Researchers at Umeå University in Sweden help assess the risk that Zika will spread to Europe by describing the transmission season, areas at risk and intervention strategies. By using previous knowledge on Dengue, they are now strategizing on how Zika can be controlled.
"From a European perspective, the best immediate response to Zika is to help prevent the spread of the virus where the outbreak takes place," says Joacim Rocklöv, epidemiologist at the Department of Public Health and Clinical medicine at Umeå University.
As Europe responds to the global threat of the Zika virus, a team of leading experts on Dengue and other mosquito-borne viruses are providing crucial expertise. Dengue and Zika viruses are carried by some of the same mosquito types and also share a number of characteristics in terms of how viral infections manifest. Therefore, what the scientific community already knows about Dengue will be key in efforts to understand and prevent the spread of Zika. In this effort, Umeå University's current leading role in the Dengue research is highly relevant. Umeå University researchers are in dialogue with the European Centre for Disease Prevention & Control (ECDC) to advice on the many knowledge gaps on Zika.
Umeå University has since 2011 hosted DengueTools, an EU funded research consortium, developing innovative interventions for predicting and fighting the mosquito transmitted virus. This international research effort, which includes 14 partners in 11 different countries, has resulted in a model research infrastructure that can now be applied to fight the Zika virus.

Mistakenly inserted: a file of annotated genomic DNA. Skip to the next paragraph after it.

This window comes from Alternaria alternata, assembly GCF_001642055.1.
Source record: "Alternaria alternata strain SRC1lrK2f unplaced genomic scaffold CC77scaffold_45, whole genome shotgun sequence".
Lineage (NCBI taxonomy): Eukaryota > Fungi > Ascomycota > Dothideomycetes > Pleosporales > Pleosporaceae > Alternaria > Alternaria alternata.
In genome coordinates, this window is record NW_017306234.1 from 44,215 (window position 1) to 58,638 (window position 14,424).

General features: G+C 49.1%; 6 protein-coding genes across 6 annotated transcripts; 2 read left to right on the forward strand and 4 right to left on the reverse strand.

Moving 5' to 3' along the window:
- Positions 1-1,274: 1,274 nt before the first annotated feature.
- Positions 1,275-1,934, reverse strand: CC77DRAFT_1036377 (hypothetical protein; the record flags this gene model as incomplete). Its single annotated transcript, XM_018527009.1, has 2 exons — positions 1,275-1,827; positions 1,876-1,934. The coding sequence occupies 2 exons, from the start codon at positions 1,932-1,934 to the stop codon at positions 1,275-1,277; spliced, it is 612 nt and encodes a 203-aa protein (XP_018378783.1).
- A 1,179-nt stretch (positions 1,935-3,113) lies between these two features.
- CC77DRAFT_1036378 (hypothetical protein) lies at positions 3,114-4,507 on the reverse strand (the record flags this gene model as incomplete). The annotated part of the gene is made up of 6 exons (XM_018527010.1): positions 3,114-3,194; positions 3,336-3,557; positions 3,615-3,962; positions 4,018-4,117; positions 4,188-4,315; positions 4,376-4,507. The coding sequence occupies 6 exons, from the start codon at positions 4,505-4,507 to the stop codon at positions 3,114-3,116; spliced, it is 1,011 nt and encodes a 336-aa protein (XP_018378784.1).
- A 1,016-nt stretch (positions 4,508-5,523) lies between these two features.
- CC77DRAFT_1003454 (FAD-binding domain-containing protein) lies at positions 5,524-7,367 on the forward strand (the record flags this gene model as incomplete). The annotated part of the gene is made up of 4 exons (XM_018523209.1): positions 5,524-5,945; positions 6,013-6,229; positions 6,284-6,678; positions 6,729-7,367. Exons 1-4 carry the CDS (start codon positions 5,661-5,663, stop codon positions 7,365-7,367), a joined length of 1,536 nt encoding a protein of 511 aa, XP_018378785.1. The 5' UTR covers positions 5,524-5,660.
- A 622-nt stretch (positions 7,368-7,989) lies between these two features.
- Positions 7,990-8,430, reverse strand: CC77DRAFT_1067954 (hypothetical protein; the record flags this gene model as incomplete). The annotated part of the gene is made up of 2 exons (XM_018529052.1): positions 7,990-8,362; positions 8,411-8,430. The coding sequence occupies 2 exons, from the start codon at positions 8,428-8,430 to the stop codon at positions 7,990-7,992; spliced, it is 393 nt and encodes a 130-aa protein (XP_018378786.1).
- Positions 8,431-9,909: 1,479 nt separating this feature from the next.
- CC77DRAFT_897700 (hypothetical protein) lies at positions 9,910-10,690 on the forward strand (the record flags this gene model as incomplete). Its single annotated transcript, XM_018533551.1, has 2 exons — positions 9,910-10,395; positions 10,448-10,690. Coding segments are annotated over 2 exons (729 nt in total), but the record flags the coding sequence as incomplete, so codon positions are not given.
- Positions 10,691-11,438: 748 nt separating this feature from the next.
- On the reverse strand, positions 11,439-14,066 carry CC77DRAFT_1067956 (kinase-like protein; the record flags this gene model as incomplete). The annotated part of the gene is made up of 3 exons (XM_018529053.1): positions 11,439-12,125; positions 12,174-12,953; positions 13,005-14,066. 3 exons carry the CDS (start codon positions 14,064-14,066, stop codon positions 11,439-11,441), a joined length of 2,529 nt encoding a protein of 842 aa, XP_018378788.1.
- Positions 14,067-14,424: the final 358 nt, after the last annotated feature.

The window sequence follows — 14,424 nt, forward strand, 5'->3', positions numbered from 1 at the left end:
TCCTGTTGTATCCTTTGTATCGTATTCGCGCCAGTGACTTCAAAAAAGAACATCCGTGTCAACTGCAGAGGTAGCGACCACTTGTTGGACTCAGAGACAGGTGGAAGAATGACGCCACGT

"We can now use the well-functioning infrastructure we have already built through the Dengue Tools consortium to fight the spread of Zika. And in this existing model, Brazil, which has been hit hard by Zika, is already a strong partner," says Rocklöv.
The World Health Organization announced on Feb. 1, 2016 that the rapid spread of the Zika virus amounts a global health emergency, echoing a call by the EU to fund research on the topic. In addition to the Umeå researchers' role as expert consultants to the ECDC, the Umeå University researchers, led by Rocklöv and professor Annelies Wilder-Smith, are answering this call and capitalizing on the existing partnerships, infrastructures, technologies and knowledge developed through DengueTools consortium to combat the ongoing Zika pandemic.
Source: Umea University